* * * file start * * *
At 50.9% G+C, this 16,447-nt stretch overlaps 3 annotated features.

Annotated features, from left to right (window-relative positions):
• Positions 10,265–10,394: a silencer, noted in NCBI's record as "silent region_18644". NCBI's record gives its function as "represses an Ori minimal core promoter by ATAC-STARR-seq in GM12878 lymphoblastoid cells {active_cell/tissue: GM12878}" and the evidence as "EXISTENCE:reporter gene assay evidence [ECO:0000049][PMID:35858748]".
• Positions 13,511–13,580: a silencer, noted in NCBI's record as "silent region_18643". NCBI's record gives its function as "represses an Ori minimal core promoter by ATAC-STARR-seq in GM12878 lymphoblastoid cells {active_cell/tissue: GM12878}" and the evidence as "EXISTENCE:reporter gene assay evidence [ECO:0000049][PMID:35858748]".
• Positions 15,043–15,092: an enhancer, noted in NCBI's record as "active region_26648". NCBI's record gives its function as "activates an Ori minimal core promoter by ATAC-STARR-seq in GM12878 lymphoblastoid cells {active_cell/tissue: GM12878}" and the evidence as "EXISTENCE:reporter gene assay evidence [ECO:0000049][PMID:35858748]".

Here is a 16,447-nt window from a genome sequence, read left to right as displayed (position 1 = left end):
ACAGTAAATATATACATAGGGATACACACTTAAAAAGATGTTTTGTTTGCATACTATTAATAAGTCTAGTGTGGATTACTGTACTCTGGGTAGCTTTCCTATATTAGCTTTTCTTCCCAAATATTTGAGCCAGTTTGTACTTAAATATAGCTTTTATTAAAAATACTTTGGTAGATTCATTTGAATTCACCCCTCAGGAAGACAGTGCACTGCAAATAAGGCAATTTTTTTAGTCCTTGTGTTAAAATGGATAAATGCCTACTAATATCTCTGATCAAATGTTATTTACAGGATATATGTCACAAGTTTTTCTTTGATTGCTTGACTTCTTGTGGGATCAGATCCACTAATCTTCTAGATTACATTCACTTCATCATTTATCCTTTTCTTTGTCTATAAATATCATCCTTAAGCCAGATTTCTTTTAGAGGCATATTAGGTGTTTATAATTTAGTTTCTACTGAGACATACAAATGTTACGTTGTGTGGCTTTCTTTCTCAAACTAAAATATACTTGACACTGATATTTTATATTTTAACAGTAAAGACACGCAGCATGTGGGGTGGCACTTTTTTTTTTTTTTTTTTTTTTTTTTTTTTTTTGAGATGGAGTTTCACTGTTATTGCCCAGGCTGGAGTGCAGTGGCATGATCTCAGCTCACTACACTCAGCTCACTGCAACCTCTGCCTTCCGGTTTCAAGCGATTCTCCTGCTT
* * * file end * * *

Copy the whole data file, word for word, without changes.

At 50.9% G+C, this 16,447-nt stretch overlaps 3 annotated features.

Annotated features, from left to right (window-relative positions):
• Positions 10,265–10,394: a silencer, noted in NCBI's record as "silent region_18644". NCBI's record gives its function as "represses an Ori minimal core promoter by ATAC-STARR-seq in GM12878 lymphoblastoid cells {active_cell/tissue: GM12878}" and the evidence as "EXISTENCE:reporter gene assay evidence [ECO:0000049][PMID:35858748]".
• Positions 13,511–13,580: a silencer, noted in NCBI's record as "silent region_18643". NCBI's record gives its function as "represses an Ori minimal core promoter by ATAC-STARR-seq in GM12878 lymphoblastoid cells {active_cell/tissue: GM12878}" and the evidence as "EXISTENCE:reporter gene assay evidence [ECO:0000049][PMID:35858748]".
• Positions 15,043–15,092: an enhancer, noted in NCBI's record as "active region_26648". NCBI's record gives its function as "activates an Ori minimal core promoter by ATAC-STARR-seq in GM12878 lymphoblastoid cells {active_cell/tissue: GM12878}" and the evidence as "EXISTENCE:reporter gene assay evidence [ECO:0000049][PMID:35858748]".

Here is a 16,447-nt window from a genome sequence, read left to right as displayed (position 1 = left end):
ACAGTAAATATATACATAGGGATACACACTTAAAAAGATGTTTTGTTTGCATACTATTAATAAGTCTAGTGTGGATTACTGTACTCTGGGTAGCTTTCCTATATTAGCTTTTCTTCCCAAATATTTGAGCCAGTTTGTACTTAAATATAGCTTTTATTAAAAATACTTTGGTAGATTCATTTGAATTCACCCCTCAGGAAGACAGTGCACTGCAAATAAGGCAATTTTTTTAGTCCTTGTGTTAAAATGGATAAATGCCTACTAATATCTCTGATCAAATGTTATTTACAGGATATATGTCACAAGTTTTTCTTTGATTGCTTGACTTCTTGTGGGATCAGATCCACTAATCTTCTAGATTACATTCACTTCATCATTTATCCTTTTCTTTGTCTATAAATATCATCCTTAAGCCAGATTTCTTTTAGAGGCATATTAGGTGTTTATAATTTAGTTTCTACTGAGACATACAAATGTTACGTTGTGTGGCTTTCTTTCTCAAACTAAAATATACTTGACACTGATATTTTATATTTTAACAGTAAAGACACGCAGCATGTGGGGTGGCACTTTTTTTTTTTTTTTTTTTTTTTTTTTTTTTTTGAGATGGAGTTTCACTGTTATTGCCCAGGCTGGAGTGCAGTGGCATGATCTCAGCTCACTACACTCAGCTCACTGCAACCTCTGCCTTCCGGTTTCAAGCGATTCTCCTGCTT